WVC police review board urges more officer training
West Valley City • The police review board in Utah's second largest city is recommending more training for officers on the proper way to handle evidence and an outreach effort to get more residents to attend its meetings.
In addition, the Professional Standards Review Board (PSRB) wants each police car equipped with a hobble strap, which is a lightweight belt used to restrain a prisoner's legs or arms.
"Hobble straps are an alternative to other means of force, such as pepper spray or taser deployment, that are more uncomfortable and more difficult to deploy," the PSRB says in its 2013 annual report, which was presented Tuesday to the West Valley City Council at its study meeting.
The recommendations come in the wake of months of controversy surrounding the West Valley City Police Department that stems from the dismissal of dozens of drug cases because of evidence-handling problems by the now-disbanded Neighborhood Narcotics Unit. The department also has been under intense criticism because of the fatal shooting of Danielle Willard during an alleged drug bust in 2012 and its handling of the investigation into the 2009 disappearance of West Valley mother Susan Powell.
In its report, the PSRB notes attendees can make comments and voice concerns about policing issues at its monthly meetings.
"We encourage the City Council and City staff to reach out to citizens and invite them to participate in our public meetings," the report says.
The report results from one of the changes contained in an ordinance enacted last year by the council, which wanted better police oversight. Under the ordinance, the board now issues quarterly and annual reports on its operations; citizens can attend PSRB meetings; the police no longer have a role in appointing the body's members; and all seven members are civilians.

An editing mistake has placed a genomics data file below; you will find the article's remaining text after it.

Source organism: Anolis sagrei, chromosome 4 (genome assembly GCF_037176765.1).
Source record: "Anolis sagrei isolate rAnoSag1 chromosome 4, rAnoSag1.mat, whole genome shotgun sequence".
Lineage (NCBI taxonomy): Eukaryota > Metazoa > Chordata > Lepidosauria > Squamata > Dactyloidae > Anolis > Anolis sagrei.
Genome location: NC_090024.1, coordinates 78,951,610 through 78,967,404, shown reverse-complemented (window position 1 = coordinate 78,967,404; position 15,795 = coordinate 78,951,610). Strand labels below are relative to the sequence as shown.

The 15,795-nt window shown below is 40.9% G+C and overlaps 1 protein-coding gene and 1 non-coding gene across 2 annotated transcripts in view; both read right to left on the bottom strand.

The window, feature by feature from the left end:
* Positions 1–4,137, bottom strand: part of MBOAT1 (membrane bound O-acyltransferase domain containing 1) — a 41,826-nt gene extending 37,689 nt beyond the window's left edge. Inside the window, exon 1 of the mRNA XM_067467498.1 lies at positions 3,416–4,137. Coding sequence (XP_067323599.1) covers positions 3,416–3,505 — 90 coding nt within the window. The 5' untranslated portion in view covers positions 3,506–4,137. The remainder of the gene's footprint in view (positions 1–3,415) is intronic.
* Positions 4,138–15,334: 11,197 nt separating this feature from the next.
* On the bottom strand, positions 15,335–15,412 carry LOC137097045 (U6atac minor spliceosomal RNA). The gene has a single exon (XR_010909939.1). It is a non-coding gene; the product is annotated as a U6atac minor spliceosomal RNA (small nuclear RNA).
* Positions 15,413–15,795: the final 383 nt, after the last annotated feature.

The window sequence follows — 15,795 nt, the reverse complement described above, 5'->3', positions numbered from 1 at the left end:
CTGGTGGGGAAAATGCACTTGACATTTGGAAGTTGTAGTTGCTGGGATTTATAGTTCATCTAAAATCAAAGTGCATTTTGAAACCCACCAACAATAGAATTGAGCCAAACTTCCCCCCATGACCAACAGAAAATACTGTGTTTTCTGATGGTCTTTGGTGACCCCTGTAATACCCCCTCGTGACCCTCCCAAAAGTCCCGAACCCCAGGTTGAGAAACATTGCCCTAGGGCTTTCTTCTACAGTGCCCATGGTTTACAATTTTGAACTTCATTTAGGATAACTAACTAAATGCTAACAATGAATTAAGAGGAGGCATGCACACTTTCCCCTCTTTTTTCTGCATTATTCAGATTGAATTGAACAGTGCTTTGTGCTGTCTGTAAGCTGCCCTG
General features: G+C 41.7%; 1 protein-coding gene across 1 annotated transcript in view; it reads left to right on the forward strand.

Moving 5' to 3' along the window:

The summary of last year's board activities includes the review of 96 allegations against officers and the sustaining of 20 of those complaints. Two of the sustained allegations claimed officers had behaved rudely, one concerned the incomplete documentation of a sex-offender registration and 17 were improprieties uncovered during the investigation of the narcotics unit, according to the report.
The report says the board was pleased to learn that the city's legal department had conducted department-wide training in August that addressed chain-of-custody issues and preservation of evidence and suggested that additional training be scheduled in 2014.
PSRB Chairman Dean Trump said failure to follow proper procedures had led to many of the sustained allegations.
"We recommend that there be classes taught to all of our police force on handling evidence," he told council members.
Other 2013 PSRB activities included the review of 970 uses of force such as firearm and taser displays, physical restraints and K-9 deployment.
The board found one incident, the deployment of a taser during a confrontation on a rooftop, was "out of policy." The force was not excessive, the PSRB said, but "the particular means used was not optimal for the context on a rooftop."
And the report says there were 72 pursuits during 2013, all of them "in policy."
In the Willard shooting, Salt Lake County District Attorney Sim Gill announced Aug. 8 that the use of deadly force against the unarmed woman was not justified. His office is screening possible criminal charges against the two detectives involved in the shooting, who deny any wrongdoing.
One of the detectives, Shaun Cowley, was fired in September on allegations of mishandling evidence. The other, Kevin Salmon, remains on paid administrative leave.
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